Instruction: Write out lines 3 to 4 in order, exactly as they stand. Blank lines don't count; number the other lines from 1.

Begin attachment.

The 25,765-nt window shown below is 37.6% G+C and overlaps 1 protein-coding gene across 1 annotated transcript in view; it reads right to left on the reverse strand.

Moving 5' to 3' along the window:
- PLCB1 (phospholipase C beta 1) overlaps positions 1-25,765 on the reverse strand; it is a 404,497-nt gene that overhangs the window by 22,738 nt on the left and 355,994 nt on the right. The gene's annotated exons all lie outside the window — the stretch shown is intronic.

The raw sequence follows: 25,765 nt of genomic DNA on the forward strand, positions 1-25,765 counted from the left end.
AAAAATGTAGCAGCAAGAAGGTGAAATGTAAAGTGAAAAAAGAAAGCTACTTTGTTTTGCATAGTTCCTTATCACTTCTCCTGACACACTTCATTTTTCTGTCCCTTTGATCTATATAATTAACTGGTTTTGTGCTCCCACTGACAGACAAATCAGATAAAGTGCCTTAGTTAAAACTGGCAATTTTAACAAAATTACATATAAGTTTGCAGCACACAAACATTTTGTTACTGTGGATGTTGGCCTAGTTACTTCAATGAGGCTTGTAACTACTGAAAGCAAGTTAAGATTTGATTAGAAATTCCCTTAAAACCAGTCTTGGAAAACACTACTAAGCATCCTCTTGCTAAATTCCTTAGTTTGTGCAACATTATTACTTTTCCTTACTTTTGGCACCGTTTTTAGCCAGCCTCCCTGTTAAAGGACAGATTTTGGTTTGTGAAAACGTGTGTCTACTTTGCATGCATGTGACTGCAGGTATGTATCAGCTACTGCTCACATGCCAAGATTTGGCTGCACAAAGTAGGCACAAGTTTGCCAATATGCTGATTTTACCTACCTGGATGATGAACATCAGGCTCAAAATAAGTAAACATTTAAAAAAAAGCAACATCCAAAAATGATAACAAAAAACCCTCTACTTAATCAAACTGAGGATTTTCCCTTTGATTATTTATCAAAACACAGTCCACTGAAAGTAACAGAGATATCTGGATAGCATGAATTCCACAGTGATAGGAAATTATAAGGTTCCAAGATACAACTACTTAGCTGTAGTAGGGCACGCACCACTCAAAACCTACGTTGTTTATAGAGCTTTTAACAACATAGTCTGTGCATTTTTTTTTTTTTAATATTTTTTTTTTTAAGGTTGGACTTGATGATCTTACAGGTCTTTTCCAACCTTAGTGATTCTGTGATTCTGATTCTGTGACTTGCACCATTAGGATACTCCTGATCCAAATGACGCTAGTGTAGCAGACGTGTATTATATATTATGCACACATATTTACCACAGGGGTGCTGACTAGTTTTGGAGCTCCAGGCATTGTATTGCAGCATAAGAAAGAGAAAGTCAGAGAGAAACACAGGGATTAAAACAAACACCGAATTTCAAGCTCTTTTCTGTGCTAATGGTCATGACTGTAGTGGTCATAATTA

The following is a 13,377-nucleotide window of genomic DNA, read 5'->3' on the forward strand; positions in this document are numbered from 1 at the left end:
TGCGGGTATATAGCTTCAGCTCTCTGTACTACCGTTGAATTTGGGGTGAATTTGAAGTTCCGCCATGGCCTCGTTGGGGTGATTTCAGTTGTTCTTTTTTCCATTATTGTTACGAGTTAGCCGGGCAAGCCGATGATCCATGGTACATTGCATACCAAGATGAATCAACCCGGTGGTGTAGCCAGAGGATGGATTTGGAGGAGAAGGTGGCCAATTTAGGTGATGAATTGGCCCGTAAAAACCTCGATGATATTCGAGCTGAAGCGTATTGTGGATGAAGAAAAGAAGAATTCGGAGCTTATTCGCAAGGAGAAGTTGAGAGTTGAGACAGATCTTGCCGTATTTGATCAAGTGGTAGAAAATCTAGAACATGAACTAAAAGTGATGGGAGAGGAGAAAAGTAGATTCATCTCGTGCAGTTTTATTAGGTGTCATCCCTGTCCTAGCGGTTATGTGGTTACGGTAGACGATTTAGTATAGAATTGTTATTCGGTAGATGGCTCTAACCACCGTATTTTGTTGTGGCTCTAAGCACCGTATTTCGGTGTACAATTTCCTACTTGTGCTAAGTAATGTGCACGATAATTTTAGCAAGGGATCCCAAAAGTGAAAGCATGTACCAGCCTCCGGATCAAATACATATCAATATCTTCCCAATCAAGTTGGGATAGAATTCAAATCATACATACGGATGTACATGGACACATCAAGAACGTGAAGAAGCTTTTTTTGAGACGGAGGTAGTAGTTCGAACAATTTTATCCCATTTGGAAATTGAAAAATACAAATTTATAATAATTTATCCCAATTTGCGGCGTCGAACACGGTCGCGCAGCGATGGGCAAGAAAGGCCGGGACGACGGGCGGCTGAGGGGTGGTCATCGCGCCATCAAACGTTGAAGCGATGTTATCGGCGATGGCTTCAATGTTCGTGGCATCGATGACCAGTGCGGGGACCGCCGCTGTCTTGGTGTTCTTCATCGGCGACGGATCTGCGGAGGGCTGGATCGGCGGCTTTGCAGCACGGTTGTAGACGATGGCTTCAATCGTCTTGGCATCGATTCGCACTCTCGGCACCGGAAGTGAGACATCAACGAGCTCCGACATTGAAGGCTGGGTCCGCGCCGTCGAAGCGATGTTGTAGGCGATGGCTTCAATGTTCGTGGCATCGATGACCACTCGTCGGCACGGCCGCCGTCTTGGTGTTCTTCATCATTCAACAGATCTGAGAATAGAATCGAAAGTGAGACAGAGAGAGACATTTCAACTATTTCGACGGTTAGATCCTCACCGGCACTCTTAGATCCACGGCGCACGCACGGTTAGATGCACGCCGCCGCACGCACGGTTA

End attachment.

- PLCB1 (phospholipase C beta 1) overlaps positions 1-25,765 on the reverse strand; it is a 404,497-nt gene that overhangs the window by 22,738 nt on the left and 355,994 nt on the right. The gene's annotated exons all lie outside the window — the stretch shown is intronic.

The raw sequence follows: 25,765 nt of genomic DNA on the forward strand, positions 1-25,765 counted from the left end.